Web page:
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Content archived on 2024-04-30

Product Quality Differentiation and Income Distribution in Intra-Industry International Trade: Theory and Evidence


Research Objectives and content

The objective of my proposed research is to investigate the extent causes and consequences of quality differences in imports and exports of manufactured goods that fall in the same product category. It is well known that a large share of world trade in manufactures is intra-industry. Intra-industry trade (IIT (IIT hereafter) can be of two types: trade in different varieties within a certain product group (horizontal IIT) or trade in different qualities of the same good (vertical IIT). This distinction is often overlooked in the trade literature but it makes a substantial difference both in practical and theoretical teens. The dominant theoretical explanation for IIT came in the late 70s with Krugman's model of monopolistic competition and most subsequent contributions followed that tradition. Krugman's model is a model of horizontal product differentiation and can therefore explain only the first type of IIT. In that framework if many varieties have the same price they will all sell a positive quantity there is no such thing as a product that is better than another. Recently Greenaway et al. (1995) have estimated that out half of British IIT is not horizontal but vertical in nature. The implication of this is that monopolistic competition models still leave a substantial share of IIT unexplained. In order to explain trade in vertical differentiated products one must consider income distribution since different levels of quality for the same good can coexist only if consumers have different income levels. Flam and Helpman (1987) and Falvey and Kierzkowski (19X7) introduce models of North-South trade where the North (South) has a comparative advantage at producing high (low) quality versions of a manufactured good. If there is some overlapping in income distribution between the two regions then some quality ranges will be demanded in both countries but produced only in one of them and vertical IIT will arise. Given this general picture. I would like my research to go in the following directions. There is much empirical work to be done in this area; since this is a very policy relevant issue one would really like to know what the data say out it. From a theoretical point of view there are two questions that I find particularly interesting. The existing literature takes income distribution as exogenously determined. However if factor ownership is unevenly distributed and trade affects -factor prices then it also affects income distribution and with quality differentiation this will in turn affect trade patterns. Therefore income distribution and trade patterns can be both endogenously determined given some initial condition. A second point of interest is to study tile role played by multinationals. What quality do they decide to produce when they invest in a developing country? Do they choose a quality specification that they can hope lo sell in tile local market, given income levels and distribution there! Or do they just choose quality targeting their home markets where they will re-export?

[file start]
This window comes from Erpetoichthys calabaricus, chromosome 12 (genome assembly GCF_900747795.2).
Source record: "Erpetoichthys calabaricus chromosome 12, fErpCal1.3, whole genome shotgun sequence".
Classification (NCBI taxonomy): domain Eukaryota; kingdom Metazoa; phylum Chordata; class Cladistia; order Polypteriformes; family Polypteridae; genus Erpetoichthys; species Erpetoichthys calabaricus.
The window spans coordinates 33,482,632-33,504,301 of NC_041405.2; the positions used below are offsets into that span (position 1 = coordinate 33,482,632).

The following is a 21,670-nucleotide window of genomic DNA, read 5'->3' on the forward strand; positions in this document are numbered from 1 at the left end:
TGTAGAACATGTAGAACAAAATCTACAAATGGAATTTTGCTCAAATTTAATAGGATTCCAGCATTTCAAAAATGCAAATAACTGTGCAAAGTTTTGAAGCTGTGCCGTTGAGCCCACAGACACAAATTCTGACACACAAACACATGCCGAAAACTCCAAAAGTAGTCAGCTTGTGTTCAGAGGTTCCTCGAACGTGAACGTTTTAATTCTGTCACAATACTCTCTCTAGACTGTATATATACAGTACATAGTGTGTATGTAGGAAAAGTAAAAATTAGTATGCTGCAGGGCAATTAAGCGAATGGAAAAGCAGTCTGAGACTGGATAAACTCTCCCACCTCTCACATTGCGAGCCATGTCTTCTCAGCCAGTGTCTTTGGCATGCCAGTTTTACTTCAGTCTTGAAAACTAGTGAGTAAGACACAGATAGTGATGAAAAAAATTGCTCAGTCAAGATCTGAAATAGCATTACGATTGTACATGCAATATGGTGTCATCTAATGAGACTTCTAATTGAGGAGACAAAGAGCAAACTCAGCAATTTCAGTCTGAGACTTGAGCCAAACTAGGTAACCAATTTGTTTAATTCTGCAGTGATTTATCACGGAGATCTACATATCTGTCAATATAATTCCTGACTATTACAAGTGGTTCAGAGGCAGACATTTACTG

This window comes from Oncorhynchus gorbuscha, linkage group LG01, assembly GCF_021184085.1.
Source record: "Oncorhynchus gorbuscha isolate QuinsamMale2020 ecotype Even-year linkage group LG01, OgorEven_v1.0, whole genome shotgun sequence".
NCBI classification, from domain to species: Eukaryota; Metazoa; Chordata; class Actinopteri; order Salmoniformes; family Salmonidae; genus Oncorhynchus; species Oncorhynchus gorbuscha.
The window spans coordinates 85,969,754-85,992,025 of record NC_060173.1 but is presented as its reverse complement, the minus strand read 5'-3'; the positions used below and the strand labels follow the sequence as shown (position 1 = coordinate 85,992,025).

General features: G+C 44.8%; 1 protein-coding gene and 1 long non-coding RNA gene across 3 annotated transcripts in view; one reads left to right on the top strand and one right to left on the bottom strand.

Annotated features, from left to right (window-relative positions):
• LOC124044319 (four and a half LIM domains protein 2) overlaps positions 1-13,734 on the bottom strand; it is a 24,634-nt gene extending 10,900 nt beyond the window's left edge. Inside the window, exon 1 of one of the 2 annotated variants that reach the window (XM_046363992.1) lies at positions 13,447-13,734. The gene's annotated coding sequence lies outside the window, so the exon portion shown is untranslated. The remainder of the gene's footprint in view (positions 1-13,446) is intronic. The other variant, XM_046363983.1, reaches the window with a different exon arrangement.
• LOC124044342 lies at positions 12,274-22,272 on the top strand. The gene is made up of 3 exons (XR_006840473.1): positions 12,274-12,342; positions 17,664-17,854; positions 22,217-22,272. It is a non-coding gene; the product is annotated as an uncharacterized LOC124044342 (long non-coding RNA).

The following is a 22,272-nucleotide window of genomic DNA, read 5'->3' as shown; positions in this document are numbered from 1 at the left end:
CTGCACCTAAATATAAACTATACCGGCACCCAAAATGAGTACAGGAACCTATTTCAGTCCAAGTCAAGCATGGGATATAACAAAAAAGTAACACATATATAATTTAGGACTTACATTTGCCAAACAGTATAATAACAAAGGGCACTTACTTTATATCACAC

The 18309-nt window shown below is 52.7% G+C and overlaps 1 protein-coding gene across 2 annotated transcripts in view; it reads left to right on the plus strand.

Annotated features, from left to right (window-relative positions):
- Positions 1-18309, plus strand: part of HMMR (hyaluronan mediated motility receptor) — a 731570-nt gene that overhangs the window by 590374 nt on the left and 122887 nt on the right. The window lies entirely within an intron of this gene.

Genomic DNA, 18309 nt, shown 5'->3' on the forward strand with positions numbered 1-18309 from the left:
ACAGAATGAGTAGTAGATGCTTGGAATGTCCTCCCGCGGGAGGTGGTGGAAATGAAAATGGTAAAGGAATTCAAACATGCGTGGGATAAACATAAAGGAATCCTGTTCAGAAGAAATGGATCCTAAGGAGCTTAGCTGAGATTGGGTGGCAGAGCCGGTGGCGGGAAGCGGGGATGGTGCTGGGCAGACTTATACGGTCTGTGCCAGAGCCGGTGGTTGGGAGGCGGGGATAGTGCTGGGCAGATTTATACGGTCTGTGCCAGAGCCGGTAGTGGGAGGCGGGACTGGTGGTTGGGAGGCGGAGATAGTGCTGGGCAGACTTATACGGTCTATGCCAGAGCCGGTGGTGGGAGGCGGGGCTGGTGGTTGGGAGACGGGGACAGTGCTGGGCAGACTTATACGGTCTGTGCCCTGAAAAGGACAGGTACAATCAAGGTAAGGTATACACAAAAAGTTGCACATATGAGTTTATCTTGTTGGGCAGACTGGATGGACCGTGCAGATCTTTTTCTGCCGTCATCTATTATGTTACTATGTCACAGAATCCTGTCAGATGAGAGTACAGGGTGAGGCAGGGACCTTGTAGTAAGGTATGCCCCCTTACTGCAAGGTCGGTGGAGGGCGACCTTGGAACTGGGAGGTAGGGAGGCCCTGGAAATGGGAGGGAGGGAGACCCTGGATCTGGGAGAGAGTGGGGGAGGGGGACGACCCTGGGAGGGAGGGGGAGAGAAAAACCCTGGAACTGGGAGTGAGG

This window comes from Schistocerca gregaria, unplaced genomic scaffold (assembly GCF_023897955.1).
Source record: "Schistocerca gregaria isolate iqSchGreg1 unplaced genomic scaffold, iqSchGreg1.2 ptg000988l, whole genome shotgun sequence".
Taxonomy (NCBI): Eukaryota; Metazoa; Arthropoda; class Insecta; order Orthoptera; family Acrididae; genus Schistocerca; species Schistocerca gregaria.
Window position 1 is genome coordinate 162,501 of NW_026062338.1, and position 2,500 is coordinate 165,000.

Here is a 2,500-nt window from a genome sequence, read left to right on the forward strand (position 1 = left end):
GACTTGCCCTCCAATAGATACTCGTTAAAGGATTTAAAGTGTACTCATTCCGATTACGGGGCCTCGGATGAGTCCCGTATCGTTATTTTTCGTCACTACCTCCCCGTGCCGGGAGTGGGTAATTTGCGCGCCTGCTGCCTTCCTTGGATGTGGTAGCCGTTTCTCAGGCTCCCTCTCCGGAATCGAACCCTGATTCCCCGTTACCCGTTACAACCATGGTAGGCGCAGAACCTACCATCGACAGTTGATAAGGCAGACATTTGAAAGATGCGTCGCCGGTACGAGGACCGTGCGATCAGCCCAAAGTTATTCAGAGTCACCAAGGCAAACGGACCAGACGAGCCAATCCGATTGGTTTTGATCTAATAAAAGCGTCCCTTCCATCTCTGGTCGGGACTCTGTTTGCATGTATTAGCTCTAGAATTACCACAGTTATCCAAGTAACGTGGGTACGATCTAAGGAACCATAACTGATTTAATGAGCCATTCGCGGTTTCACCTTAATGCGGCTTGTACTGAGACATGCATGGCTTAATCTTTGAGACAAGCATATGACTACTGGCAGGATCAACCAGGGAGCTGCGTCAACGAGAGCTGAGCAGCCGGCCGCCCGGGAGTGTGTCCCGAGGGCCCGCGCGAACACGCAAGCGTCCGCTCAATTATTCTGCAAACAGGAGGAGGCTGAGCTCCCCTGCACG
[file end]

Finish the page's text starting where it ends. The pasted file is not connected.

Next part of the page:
Training content (objective benefit and expected impact):

The proposed research will constitute a substantial part of my PhD dissertation at the LSE (please see detailed proposal for a description of my formal training at tile LSE). In my opinion, tile issues tackled are very relevant ill the current debate out the integration of developing countries in the world economy, and it goes without saying that they are particularly relevant for the trade patterns of tile European, Union. The CEP at the LSE is surely one of the best environments in Europe where to carry this research out.

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Houghton Street
United Kingdom

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